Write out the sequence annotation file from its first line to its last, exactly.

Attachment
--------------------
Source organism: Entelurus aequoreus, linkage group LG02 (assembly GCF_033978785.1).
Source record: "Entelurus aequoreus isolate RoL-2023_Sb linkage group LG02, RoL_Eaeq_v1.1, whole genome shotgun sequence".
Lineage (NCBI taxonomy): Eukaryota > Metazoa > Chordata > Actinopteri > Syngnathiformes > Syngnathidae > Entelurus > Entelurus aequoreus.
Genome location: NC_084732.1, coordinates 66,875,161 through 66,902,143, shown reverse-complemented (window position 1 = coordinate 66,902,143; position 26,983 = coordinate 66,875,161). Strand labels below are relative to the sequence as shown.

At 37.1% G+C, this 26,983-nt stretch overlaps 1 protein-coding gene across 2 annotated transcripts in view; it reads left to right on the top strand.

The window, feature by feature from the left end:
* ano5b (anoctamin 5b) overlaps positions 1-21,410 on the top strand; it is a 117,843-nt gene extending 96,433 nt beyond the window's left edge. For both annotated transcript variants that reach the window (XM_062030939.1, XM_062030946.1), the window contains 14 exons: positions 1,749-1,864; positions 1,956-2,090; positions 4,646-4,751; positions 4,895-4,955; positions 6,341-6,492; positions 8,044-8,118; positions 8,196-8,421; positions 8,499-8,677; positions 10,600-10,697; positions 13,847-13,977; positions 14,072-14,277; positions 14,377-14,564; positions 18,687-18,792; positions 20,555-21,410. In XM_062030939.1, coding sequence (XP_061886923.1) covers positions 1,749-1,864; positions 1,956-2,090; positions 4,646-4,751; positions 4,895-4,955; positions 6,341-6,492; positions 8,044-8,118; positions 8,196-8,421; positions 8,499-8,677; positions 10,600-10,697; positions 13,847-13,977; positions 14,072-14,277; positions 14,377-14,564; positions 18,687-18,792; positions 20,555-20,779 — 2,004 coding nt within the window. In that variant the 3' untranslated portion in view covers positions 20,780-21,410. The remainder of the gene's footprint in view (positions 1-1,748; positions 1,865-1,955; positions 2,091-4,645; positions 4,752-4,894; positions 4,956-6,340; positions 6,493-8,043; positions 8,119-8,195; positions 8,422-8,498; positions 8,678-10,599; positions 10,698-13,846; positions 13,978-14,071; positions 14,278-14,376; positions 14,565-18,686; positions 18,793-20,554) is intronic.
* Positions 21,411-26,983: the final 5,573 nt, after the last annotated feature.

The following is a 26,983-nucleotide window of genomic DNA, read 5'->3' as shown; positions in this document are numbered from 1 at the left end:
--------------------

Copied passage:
Source organism: Entelurus aequoreus, linkage group LG02 (assembly GCF_033978785.1).
Source record: "Entelurus aequoreus isolate RoL-2023_Sb linkage group LG02, RoL_Eaeq_v1.1, whole genome shotgun sequence".
Lineage (NCBI taxonomy): Eukaryota > Metazoa > Chordata > Actinopteri > Syngnathiformes > Syngnathidae > Entelurus > Entelurus aequoreus.
Genome location: NC_084732.1, coordinates 66,875,161 through 66,902,143, shown reverse-complemented (window position 1 = coordinate 66,902,143; position 26,983 = coordinate 66,875,161). Strand labels below are relative to the sequence as shown.

At 37.1% G+C, this 26,983-nt stretch overlaps 1 protein-coding gene across 2 annotated transcripts in view; it reads left to right on the top strand.

The window, feature by feature from the left end:
* ano5b (anoctamin 5b) overlaps positions 1-21,410 on the top strand; it is a 117,843-nt gene extending 96,433 nt beyond the window's left edge. For both annotated transcript variants that reach the window (XM_062030939.1, XM_062030946.1), the window contains 14 exons: positions 1,749-1,864; positions 1,956-2,090; positions 4,646-4,751; positions 4,895-4,955; positions 6,341-6,492; positions 8,044-8,118; positions 8,196-8,421; positions 8,499-8,677; positions 10,600-10,697; positions 13,847-13,977; positions 14,072-14,277; positions 14,377-14,564; positions 18,687-18,792; positions 20,555-21,410. In XM_062030939.1, coding sequence (XP_061886923.1) covers positions 1,749-1,864; positions 1,956-2,090; positions 4,646-4,751; positions 4,895-4,955; positions 6,341-6,492; positions 8,044-8,118; positions 8,196-8,421; positions 8,499-8,677; positions 10,600-10,697; positions 13,847-13,977; positions 14,072-14,277; positions 14,377-14,564; positions 18,687-18,792; positions 20,555-20,779 — 2,004 coding nt within the window. In that variant the 3' untranslated portion in view covers positions 20,780-21,410. The remainder of the gene's footprint in view (positions 1-1,748; positions 1,865-1,955; positions 2,091-4,645; positions 4,752-4,894; positions 4,956-6,340; positions 6,493-8,043; positions 8,119-8,195; positions 8,422-8,498; positions 8,678-10,599; positions 10,698-13,846; positions 13,978-14,071; positions 14,278-14,376; positions 14,565-18,686; positions 18,793-20,554) is intronic.
* Positions 21,411-26,983: the final 5,573 nt, after the last annotated feature.

The following is a 26,983-nucleotide window of genomic DNA, read 5'->3' as shown; positions in this document are numbered from 1 at the left end: